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Democratic Showdown

Cruising online through the various entanglements (or should I say militant encampments) of Democratic supporters can be trying. Pop a few Tylenol and let me explain what I'm talking about.

During the Republican and Democratic primaries, each of the candidates is trying to win as many delegates as possible. The Democrats have a total of 4,048 to be won (or more likely divided among the Democratic candidates) and the Republicans have 2,380 delegates for their side.

The goal for any of the Republican and Democratic candidates is to have the most delegates as quickly as possible. For the Democrats, the magic number is 2,118 while the Republicans magic number is 1,191.

Seems relatively simple, right? First person to the magic number is the nominee. Well, this is politics after all and nothing is simple when dealing with politicians, political pundits, and the idiots that came up with these structured primaries.

Luckily or unluckily, depending upon your point of view, McCain has reached the magic number and will ride into Minnesota as the Republican nominee for President. Goodbye to McCain for now as you've done your part for this election.

Then there are the Democrats. Why people trust Democrats to run the country when they can't even agree on their nominee is beyond me.

Following the disasterous Carter campaign in 1980, the Democrats decided that more "politicians and revered political figures" in the Democratic Party needed to be more involved. This was obviously their first mistake---thinking politicians need more involvement. Anyways, the rules committee created the Superdelegates or sometimes referred to as "unpledged, but you can buy my vote" delegates.

What is the difference between a super and a pledged?

A pledged delegate goes through the state party's nominating process to have the distinction and honor of proudly showing their face on TV as a Democratic delegate. Sad, but some people want their Paris Hilton 15 minutes of fame too.

Whereas an unpledged or Superdelegate, are not bound by any state elections and include all of the members of the Democratic National Committee and elected officials such as members of Congress and governors according to the NY Times. In other words, the superdelegates are made up of aggravating Democratic politicians (past and present) that you want to see less of on TV.

As we stand today, Barack Obama has 1,661 pledged delegates versus Hillary Clinton's 1,592. Remember, the magic number is 2,118 for the nomination. Obviously, neither candidate could close the deal. Yet, Obama rides into Denver as the presumptive nominee---unlike McCain who knows he won.

Now the real fun begins---what will the Superdelegates do? Will some switch to Hillary Clinton or will more of her Supers switch to Barack. This is the obvious question that will have a definitive answer at the Democratic convention.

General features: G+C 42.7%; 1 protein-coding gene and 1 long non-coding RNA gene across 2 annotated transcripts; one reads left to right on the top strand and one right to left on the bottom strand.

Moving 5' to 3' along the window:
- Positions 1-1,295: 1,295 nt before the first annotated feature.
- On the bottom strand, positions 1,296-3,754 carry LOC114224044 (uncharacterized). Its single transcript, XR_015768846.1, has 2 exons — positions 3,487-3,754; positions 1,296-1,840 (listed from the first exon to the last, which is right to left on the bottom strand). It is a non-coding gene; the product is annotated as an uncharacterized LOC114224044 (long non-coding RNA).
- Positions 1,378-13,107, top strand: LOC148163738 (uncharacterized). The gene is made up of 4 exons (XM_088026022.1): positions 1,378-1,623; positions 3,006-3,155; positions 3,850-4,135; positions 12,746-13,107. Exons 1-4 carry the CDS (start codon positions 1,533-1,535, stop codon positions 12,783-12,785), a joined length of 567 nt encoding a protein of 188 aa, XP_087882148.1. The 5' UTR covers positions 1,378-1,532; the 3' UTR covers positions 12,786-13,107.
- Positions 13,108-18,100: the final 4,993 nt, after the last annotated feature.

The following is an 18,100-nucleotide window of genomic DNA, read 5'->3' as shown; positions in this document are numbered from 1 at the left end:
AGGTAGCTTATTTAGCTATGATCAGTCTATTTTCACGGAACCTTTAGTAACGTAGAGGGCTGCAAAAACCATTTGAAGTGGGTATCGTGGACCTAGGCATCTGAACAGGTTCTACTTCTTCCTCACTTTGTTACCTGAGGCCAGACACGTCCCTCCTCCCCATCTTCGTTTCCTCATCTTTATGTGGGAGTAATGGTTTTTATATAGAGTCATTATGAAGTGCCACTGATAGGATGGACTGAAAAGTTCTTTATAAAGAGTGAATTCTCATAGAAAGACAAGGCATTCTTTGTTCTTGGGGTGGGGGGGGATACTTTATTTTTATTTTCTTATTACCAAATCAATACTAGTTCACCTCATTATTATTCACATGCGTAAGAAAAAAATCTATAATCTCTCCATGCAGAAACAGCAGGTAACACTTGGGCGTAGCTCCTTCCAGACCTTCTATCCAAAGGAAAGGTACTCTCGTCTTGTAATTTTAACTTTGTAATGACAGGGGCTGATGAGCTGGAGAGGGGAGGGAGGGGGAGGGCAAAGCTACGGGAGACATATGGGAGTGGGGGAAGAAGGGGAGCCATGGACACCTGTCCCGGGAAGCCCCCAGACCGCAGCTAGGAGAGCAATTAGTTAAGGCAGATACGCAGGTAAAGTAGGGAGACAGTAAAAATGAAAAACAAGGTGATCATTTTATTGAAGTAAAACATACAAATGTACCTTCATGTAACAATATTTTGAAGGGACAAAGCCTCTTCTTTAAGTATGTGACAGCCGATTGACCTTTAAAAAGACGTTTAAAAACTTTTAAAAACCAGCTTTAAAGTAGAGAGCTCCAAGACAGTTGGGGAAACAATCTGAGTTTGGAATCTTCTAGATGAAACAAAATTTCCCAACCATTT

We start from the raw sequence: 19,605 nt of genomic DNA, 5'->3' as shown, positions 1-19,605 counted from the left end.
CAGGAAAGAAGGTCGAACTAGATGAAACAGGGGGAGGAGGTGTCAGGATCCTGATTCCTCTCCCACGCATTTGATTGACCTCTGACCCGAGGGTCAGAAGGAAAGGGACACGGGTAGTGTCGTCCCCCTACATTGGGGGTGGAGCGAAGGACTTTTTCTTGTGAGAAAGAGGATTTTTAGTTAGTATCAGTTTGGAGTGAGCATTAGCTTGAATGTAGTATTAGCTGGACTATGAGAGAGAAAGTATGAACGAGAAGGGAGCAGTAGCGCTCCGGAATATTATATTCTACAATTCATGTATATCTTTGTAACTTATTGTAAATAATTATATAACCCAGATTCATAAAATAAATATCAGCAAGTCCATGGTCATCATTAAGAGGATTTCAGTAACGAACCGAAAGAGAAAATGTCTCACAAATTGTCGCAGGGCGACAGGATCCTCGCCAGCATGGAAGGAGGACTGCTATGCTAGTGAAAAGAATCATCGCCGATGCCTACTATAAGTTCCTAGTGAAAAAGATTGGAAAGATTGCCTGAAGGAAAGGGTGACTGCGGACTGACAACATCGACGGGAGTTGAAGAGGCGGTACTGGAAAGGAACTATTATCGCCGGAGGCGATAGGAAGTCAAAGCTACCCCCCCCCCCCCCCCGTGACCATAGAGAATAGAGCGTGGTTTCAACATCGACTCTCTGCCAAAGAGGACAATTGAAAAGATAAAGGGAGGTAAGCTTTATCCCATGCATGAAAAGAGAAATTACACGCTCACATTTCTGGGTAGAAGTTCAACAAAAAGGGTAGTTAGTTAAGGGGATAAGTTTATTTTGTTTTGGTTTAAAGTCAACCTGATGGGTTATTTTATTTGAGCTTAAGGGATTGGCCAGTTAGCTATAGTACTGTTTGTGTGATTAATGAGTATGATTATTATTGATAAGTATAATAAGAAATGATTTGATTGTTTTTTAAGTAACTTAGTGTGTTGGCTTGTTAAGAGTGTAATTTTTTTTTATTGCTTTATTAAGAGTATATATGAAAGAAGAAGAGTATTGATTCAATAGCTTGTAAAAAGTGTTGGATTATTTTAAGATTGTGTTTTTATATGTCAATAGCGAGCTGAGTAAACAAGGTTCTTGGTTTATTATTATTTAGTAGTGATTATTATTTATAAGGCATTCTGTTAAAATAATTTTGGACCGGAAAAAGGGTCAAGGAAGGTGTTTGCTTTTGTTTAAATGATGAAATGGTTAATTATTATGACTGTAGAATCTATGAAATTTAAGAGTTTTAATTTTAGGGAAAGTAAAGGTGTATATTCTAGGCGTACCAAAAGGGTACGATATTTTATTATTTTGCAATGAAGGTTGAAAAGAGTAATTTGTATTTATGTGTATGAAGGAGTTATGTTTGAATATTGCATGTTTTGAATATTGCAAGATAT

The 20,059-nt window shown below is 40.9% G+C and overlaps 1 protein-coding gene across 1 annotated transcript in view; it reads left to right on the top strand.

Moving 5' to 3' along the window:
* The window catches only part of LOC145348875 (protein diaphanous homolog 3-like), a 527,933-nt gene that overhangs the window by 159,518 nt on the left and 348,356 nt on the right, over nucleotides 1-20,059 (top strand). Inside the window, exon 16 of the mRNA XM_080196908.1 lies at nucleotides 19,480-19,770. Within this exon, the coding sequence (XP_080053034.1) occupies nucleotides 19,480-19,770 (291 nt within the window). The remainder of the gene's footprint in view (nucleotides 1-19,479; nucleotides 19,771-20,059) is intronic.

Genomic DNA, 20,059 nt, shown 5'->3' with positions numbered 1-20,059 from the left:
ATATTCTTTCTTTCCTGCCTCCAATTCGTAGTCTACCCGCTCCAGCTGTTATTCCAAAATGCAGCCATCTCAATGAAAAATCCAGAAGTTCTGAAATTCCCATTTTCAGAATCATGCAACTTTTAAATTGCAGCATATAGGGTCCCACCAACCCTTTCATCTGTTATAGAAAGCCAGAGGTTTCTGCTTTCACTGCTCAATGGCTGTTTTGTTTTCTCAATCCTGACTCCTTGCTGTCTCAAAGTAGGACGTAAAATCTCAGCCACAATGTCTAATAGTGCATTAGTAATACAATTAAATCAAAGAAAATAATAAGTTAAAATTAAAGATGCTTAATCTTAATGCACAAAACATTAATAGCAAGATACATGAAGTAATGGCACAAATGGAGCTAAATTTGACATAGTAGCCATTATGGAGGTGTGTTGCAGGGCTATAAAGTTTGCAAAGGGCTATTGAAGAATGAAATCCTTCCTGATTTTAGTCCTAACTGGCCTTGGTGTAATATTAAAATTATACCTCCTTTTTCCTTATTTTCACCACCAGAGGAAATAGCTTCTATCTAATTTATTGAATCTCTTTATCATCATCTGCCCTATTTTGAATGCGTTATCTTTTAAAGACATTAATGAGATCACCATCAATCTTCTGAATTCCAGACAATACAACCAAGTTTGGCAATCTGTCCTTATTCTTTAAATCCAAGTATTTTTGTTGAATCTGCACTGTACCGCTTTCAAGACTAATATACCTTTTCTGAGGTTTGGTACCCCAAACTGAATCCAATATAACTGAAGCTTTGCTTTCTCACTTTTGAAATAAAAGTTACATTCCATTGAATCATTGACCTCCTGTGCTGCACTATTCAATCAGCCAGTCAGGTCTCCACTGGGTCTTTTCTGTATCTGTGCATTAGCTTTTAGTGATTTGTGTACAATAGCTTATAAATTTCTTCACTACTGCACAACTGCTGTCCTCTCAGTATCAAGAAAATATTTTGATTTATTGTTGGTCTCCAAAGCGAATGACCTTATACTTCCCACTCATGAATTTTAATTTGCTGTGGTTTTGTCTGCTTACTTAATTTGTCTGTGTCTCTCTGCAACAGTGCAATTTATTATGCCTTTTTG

In the meantime, Clinton supporters are raising cane over Barack's obvious "experience issue". Add into the mix the effectiveness of McCain's YouTube and TV ads and many Democrats are worried. Barack supporters--God love them--are not worried in the slightest. They see Barack as the person that will change the landscape of American politics forever. I believe they're correct.

Race relations will be set back a hundred years with his candidacy. While we're told that voting against Barack is "racist", so is a host of other "trigger" words that cannot be used when referencing blacks or Barack. The truth of the matter, the damage by Barack Obama has been done.

Buyer's remorse is setting in for many Democrats that support Hillary Clinton. Check out the PUMA blogs on the right hand side and you'll understand. However, it leaves a scary horizon for which racial identity politics is now front and center in American politics. We have one person to thank for all of this---Barack Obama. If the Supers regret their votes, they may set Hillary up to be the nominee.

In doing so, the Democrats will ensure a bloodbath with all the Obama supporters angered at seeing their candidate removed from the nomination. Hillary supporters already believe Obama has been "selected, not elected" the Democratic nominee.

For those that live in Denver, the rest of America feels tremendously bad for you. We don't want to switch places, but we do feel bad nonetheless.

Stay tuned for the drama that will unfold before, during, and after the convention. Should Hillary fail to have her name placed in the roll---watch her supporters exact revenge by working for McCain's victory (as some are already doing).

More reading:

Superdelegates - Who's pledged to whom?

Democratic Delegate Counts

I Own My Vote - Hillary supporters trying to nominate her instead of Barack.


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